The story of Final Fantasy XIV: Stormblood takes our heroes to the faraway lands of Ala Mhigo, oppressed and occupied by the Garlean Empire for 20 years. We join the Resistance in their efforts for liberation, though not all the people of Ala Mhigo see eye to eye. The older generation longs for their days of freedom. The newer generation has grown up under Garlean rule and knows nothing else. There is a disparity in perspective between the old and the new that changes their mutual experience.
This same disparity exists between veteran Final Fantasy XIV players and new ones. And it’s a gulf that Producer and Director Naoki Yoshida plans to bridge.
Yes, Final Fantasy XIV: Stormblood is the second major expansion to Final Fantasy XIV: A Realm Reborn. But unlike the first expansion, Heavensward, which pulled our heroes into European high fantasy and an ancient war, Stormblood is a new beginning in both story and design. The result is a more approachable, more visual Final Fantasy XIV — one that aims to bring the community closer together, and welcome newcomers who have yet to see some of the best the franchise has to offer.
Let’s be realistic: not everyone interested in Final Fantasy XIV has several hundred hours to spare to play through the staggering amount of content in A Realm Reborn and Heavensward. That’s why the new Tales of Adventure items exist. These optional items can be purchased to skip forward in the story, or boost a single class up to level 60 (the new cap is 70). Currently, only one job can be boosted per account, but this goes a long way in bringing new heroes into the fold.
Yoshida describes the thinking behind these items with a metaphor. Final Fantasy XIV is a mountain. Veteran players have been slowly climbing this mountain for the past several years at their own pace, stopping now and then to enjoy the view. They may not feel like they’ve come far because they only climb a few steps at a time.
But for new players starting at the base of the mountain, it can be overwhelming to see how far everyone else has risen. These items are designed to lift those players up to meet the rest of us — not push them past the devoted longtimers and beat them to the summit.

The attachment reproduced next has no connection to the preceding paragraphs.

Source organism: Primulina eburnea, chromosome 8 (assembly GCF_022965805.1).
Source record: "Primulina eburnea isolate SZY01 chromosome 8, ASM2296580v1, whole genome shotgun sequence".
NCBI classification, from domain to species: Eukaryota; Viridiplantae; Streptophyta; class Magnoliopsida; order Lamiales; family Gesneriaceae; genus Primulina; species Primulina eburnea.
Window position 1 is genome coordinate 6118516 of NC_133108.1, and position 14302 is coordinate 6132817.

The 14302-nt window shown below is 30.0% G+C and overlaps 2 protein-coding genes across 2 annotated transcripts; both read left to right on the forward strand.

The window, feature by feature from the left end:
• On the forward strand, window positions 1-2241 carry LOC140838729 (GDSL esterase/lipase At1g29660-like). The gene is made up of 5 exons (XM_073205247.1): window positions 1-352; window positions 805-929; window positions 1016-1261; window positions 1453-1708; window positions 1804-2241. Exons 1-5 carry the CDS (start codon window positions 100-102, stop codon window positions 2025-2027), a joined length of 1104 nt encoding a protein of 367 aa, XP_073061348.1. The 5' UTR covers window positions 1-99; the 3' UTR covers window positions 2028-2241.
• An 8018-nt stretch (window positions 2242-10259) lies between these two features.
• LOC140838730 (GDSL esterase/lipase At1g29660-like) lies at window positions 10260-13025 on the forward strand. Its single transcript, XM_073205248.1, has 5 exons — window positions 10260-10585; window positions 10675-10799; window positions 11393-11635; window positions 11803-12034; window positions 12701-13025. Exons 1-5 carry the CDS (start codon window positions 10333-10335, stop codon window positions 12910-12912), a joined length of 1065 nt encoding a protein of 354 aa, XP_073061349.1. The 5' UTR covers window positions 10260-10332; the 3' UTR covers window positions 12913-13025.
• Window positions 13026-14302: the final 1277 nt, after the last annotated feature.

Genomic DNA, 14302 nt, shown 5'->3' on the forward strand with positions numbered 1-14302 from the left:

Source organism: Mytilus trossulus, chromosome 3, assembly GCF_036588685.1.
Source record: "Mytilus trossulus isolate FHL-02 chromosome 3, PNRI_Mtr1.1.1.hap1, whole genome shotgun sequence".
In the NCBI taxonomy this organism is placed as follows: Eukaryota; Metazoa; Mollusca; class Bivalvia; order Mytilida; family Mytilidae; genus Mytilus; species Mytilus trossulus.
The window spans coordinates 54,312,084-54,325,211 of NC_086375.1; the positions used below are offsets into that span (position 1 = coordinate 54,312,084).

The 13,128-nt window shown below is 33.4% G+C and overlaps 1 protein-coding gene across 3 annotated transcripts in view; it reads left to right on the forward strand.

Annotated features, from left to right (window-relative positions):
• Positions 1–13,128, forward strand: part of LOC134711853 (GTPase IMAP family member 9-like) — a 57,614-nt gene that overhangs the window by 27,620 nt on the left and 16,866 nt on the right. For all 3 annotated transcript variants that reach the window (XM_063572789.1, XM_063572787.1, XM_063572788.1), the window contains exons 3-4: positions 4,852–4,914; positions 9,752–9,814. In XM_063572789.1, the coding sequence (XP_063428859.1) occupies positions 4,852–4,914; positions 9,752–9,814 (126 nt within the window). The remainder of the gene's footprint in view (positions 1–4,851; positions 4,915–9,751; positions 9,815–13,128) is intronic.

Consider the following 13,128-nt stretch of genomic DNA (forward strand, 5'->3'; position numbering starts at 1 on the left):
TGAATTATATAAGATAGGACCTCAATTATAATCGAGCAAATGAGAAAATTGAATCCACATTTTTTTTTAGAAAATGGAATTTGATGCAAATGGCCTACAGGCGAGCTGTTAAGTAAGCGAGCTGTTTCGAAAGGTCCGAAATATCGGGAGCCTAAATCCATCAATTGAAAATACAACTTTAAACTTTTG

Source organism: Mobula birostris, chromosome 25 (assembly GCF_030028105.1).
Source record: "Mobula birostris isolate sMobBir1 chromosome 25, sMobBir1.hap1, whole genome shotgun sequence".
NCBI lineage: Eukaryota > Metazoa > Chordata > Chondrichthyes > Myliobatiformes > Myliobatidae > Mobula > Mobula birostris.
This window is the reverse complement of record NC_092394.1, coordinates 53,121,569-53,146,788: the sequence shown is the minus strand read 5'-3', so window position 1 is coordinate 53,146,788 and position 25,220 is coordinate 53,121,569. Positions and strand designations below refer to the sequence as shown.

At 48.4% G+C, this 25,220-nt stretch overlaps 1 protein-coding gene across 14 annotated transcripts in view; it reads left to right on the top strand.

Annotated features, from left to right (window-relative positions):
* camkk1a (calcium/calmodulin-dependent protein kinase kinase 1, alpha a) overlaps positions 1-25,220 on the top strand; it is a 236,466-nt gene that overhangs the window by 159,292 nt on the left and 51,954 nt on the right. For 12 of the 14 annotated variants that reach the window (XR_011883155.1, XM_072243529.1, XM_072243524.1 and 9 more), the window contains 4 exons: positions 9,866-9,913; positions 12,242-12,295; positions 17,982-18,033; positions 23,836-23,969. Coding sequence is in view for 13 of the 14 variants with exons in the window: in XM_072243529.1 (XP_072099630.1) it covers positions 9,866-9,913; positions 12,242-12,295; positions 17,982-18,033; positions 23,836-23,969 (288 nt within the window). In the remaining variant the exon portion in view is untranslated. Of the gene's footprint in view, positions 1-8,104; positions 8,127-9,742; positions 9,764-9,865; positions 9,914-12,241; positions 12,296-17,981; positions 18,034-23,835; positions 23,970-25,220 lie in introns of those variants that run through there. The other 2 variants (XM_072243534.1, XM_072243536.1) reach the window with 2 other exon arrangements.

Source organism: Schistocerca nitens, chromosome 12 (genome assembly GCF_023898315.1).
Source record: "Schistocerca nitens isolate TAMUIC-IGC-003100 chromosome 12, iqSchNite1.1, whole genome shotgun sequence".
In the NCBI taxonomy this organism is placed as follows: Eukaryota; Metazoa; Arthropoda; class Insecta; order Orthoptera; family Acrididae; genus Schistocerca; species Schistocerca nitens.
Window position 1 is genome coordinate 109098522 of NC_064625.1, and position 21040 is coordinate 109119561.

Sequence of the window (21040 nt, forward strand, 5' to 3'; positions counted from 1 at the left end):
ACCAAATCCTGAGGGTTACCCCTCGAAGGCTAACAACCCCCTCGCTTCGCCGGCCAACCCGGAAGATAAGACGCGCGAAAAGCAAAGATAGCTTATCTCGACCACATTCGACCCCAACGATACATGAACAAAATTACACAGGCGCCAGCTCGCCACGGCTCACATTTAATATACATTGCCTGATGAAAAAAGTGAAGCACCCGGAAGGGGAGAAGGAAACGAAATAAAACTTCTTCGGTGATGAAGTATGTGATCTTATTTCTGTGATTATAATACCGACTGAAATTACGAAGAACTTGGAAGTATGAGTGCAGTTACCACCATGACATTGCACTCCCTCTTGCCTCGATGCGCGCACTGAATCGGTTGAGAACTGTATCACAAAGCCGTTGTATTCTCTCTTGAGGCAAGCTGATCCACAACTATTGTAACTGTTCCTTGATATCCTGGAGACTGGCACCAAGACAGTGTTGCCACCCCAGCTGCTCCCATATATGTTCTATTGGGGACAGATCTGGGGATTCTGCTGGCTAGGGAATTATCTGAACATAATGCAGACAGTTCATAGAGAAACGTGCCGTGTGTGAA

The second fundamental change to the formula is the introduction of Job Gauges. Now, every battle class has its own unique gauge that tracks important information with colorful aplomb. Players will spend less time squinting over rows of small icons and timers, and more time focused on the flow of the battle, with critical job-specific info displayed across jeweled lights, mechanized meters, and blossoming flower petals. The change is small, but the result is colossal. It feels more like a Final Fantasy and less like a spreadsheet (no disrespect to players who pore over spreadsheets — I admire you dearly).
Yoshida and his team have also made great strides in streamlining the skills our heroes learn over time, collapsing redundant skills together, enabling our hotbars to update automatically given specific leveling requirements, and reworking cross-class skills altogether.
Now different roles (like tank, healer, and damage per second classes) share a pool of unlockable skills. No longer must a player level multiple classes to fully empower the single job of their choice. Stick with one, and sail it clear into the endgame.
These kinds of refinements also significantly streamline the flow of combat for DualShock 4 users, providing them with even more room to customize and tweak their preferred setup.
Final Fantasy XIV: Stormblood is exactly the kind of step forward you want to see from a long-running MMO. It embraces its strengths while abandoning traditions that no longer serve the player. With a new Garlean threat to face, new lands inspired by classical Japanese art and architecture, and even a full swimming/diving system to enhance exploration, Stormblood is an exhilarating next step for Final Fantasy XIV.
You can take it with me when it launches on June 20, 2017.
All content previewed during the Final Fantasy XIV: Stormblood media event is under development and subject to change.